Longstanding members of the hospital board of management during this period included Mr Allan Fraser (Australian politician) MP for the federal seat of Eden-Monaro and Hospital Board member 1947–1975 (26 years 11 months of total service), Mr JH Pead businessman and Advisory Councillor (1955–1975 – 17 years 2 months), Mr CA Donnelly (1949–1961 – 11 years 10 months), Dr FB Uther (1956–1967 – 11 years 6 months), Dr THJ Harrison (1957–1967 – 10 years 2 months), Mr J Brophy (1944–1957 – 9 years 2 months), Mrs R Inall (1959–1967 – 8 years 3 months) and Mr RH Webster (1967–1975 – 7 years 8 months).[16]

Leader of the Australian Greens Dr. Bob Brown was a resident at the Royal Canberra Hospital and has stated that one of his early and formative experiences in civil disobedience was watching how the senior medical staff at RCH consistently found healthy young men who didn't wish to fight, completely unfit on medical grounds for conscription into the Australian Army for the Vietnam War.[17] Dr Bob Brown was also the founding president of the RASCALS (Residents And Sisters Club for Activities in Leisuretime) lodge established at Jindabyne primarily to allow doctors and nurses from RCH to access skiing activities.[18]

Lake Burley Griffin. Royal Canberra Hospital site to left.

The Rowing Club at RCH was coordinated by Ken Hopkinson, he managing to get RMOs and registrars on the mist-clad water at 6am three mornings a week and organising related fundraising. Such activities, the view of Lake Burley Griffin, its tree-clad shores and islands on three sides, created a powerful sense of tranquility and goodwill in the atmosphere at RCH.[19]

Walter Burley Griffin planned that Canberra's hospital be located near its university. This plan took shape with the establishment of the Australian National University and John Curtin School of Medical Research (1947). Its links with the RCH became more evident when the Department of Clinical Science was established in 1966 as part of the school but was located at the hospital. A mosaic entitled Metropolis on the wall at the entrance to the tower block commemorated the opening. In the years 1966–1968 Annual Reports list 425 contributions to medical and scientific literature, more than half the publications resulting from work carried out in RCH.[20] Prof. Malcolm Whyte records that: "These can be roughly categorised as 98 relating to the metabolism of lipids and carbohydrates and associated diseases, 92 to intestinal diseases and related inflammatory and immunological processes...65 to thrombosis production and dissolution and platelet functions, 62 to malignant hyperpyrexia...More than half of the publications resulted from work carried out in the hospital on the peninsula."[20] Prof. Whyte records that Michael Denborough's research unit on malignant hyperpyrexia remained on the 5th floor of the main block of RCH "until its dying days."[20]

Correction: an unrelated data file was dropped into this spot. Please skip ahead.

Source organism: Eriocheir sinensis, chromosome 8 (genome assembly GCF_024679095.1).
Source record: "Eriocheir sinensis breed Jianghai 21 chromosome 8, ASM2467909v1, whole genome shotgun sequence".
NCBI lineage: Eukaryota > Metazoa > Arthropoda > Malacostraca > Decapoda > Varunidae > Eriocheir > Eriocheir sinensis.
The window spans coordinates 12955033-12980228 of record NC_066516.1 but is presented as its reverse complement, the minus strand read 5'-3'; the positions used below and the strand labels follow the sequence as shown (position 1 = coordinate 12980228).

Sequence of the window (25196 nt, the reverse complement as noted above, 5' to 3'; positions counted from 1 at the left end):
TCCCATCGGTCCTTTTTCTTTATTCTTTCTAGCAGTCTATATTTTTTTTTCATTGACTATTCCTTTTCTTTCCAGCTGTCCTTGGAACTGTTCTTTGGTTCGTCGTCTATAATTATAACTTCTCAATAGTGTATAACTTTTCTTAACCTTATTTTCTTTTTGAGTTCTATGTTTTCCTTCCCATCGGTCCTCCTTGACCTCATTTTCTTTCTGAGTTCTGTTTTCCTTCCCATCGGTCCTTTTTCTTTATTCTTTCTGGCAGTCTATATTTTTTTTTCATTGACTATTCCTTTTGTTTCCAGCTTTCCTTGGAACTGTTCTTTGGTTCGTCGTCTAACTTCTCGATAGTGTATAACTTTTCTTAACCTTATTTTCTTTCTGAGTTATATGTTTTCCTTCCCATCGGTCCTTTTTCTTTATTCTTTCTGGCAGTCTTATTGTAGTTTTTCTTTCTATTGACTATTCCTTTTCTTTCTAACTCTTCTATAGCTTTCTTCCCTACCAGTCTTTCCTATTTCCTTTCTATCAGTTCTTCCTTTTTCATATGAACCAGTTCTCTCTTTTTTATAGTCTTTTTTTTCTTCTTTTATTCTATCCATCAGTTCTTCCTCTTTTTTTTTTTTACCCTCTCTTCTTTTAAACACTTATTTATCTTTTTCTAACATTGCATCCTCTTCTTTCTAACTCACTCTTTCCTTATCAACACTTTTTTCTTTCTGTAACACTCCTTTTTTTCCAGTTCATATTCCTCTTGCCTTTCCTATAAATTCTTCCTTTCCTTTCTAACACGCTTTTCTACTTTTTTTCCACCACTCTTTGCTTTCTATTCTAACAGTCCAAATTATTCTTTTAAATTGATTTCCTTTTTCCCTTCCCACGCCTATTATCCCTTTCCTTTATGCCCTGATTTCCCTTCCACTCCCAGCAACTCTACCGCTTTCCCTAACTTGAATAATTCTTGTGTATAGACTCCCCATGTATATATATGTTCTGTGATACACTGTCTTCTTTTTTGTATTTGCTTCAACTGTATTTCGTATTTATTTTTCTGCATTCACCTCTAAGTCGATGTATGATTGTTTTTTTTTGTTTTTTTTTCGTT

Moves toward closure[edit]

In 1989 the Steering Committee for Public Hospitals Development recommended that Woden Valley Hospital (now called Canberra Hospital) be developed as the principal hospital for the ACT. The opening of Calvary Hospital in 1979 precipitated bed closures and staff reductions at RCH.[21] Public concern at the possible closure of RCH resulted in the formation of a group called the ARCH Committee (Augment RCH). It included members of the Residents Rally – medical workers and representatives from the community. In 1989 the Government decided to close RCH and redevelop the site with health facilities. ARCH presented petitions and letters to the ACT Legislative Assembly and 60,000 petitions protested the closure of RCH, which occurred on 27 November 1991.